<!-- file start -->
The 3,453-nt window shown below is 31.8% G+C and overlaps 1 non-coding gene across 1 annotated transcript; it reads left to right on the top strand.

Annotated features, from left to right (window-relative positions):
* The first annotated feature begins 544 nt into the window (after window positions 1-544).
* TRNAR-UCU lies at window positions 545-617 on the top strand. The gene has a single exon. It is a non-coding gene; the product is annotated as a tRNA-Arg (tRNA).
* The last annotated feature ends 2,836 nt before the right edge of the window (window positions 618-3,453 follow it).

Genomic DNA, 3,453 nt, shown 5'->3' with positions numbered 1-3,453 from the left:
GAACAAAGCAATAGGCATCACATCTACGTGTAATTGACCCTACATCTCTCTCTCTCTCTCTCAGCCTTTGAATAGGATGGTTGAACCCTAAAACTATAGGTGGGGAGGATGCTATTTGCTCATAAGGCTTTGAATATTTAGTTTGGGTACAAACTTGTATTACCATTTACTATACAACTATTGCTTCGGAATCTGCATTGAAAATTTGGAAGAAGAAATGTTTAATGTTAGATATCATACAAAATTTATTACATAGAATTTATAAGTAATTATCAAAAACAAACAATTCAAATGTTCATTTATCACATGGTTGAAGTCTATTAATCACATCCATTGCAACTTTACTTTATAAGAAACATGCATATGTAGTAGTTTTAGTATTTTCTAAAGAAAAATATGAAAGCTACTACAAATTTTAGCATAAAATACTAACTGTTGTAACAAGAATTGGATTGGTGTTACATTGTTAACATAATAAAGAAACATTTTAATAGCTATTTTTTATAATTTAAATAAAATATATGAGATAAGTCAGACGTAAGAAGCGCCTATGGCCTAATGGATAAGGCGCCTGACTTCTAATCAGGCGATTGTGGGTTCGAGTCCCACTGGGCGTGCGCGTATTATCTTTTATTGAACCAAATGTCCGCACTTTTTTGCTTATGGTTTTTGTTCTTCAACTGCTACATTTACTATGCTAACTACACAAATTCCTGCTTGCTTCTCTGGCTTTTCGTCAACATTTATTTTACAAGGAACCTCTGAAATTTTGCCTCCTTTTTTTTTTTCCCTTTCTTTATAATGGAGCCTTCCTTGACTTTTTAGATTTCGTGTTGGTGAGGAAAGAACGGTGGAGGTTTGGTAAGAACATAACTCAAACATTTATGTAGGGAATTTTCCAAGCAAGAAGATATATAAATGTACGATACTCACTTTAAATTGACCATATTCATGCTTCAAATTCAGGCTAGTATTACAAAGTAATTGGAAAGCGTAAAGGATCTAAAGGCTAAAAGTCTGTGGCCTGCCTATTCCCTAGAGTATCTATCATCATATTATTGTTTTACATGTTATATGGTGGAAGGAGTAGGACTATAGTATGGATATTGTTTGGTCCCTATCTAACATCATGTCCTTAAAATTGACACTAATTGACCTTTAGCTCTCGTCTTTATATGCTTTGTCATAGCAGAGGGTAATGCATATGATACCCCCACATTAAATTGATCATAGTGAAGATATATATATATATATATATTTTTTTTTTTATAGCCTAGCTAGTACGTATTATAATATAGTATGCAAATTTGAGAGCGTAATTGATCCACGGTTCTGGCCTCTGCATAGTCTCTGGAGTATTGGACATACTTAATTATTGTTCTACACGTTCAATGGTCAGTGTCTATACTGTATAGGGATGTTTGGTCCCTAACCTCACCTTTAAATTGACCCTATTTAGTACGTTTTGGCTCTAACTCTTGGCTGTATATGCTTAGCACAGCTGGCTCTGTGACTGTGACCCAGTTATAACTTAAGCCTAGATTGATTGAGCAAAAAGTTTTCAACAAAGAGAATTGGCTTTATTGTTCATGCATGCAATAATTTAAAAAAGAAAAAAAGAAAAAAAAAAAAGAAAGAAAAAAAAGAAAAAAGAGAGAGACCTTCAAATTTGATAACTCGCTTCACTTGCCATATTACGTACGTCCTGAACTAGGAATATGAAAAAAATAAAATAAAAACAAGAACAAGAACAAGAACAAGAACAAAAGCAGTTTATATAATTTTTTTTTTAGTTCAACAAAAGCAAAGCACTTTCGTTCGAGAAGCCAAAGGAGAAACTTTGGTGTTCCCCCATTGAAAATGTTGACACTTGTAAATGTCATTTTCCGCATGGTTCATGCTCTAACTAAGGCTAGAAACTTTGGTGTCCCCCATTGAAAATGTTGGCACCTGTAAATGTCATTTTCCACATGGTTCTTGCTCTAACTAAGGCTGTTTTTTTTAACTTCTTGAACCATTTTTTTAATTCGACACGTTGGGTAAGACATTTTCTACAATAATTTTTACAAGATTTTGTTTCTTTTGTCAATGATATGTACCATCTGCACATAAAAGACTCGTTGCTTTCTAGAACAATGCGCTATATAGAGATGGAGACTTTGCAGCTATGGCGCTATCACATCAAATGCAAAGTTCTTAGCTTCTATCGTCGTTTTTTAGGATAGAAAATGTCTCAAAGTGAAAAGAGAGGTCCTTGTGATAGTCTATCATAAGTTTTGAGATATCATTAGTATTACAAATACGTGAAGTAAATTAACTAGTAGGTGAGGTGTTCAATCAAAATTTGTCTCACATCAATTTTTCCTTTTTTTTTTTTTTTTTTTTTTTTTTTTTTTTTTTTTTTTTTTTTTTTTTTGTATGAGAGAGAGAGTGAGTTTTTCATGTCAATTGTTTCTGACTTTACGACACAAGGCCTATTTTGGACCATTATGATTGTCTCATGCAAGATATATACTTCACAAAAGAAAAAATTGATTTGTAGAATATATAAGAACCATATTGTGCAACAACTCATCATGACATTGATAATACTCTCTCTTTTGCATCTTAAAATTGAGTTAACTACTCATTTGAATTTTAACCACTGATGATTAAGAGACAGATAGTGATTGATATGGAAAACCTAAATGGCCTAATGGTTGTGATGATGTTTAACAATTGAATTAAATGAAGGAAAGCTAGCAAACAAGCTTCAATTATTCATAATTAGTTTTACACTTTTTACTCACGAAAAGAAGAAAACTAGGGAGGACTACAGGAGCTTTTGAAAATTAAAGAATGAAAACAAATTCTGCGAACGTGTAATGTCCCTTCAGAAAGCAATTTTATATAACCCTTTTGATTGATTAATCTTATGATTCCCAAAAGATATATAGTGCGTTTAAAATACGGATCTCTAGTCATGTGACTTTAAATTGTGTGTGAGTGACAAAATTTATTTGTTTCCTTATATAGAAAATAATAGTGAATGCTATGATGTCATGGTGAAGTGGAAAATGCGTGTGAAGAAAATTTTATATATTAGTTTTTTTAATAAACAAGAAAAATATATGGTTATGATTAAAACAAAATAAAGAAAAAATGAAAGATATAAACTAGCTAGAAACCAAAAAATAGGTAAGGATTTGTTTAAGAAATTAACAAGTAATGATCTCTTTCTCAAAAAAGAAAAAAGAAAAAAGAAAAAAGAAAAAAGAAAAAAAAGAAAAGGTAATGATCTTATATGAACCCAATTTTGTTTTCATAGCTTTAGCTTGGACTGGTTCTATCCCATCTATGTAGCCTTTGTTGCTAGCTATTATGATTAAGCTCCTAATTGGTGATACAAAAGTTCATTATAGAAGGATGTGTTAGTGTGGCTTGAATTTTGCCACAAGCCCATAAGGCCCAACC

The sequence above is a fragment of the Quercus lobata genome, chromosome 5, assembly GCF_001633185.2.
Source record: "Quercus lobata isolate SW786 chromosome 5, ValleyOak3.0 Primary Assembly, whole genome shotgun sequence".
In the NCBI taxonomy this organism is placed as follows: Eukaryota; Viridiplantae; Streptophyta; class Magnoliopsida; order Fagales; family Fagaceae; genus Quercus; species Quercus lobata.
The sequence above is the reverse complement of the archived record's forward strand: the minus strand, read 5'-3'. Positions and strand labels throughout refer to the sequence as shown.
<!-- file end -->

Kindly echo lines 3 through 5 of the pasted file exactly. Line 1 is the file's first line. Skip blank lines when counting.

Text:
* The first annotated feature begins 544 nt into the window (after window positions 1-544).
* TRNAR-UCU lies at window positions 545-617 on the top strand. The gene has a single exon. It is a non-coding gene; the product is annotated as a tRNA-Arg (tRNA).
* The last annotated feature ends 2,836 nt before the right edge of the window (window positions 618-3,453 follow it).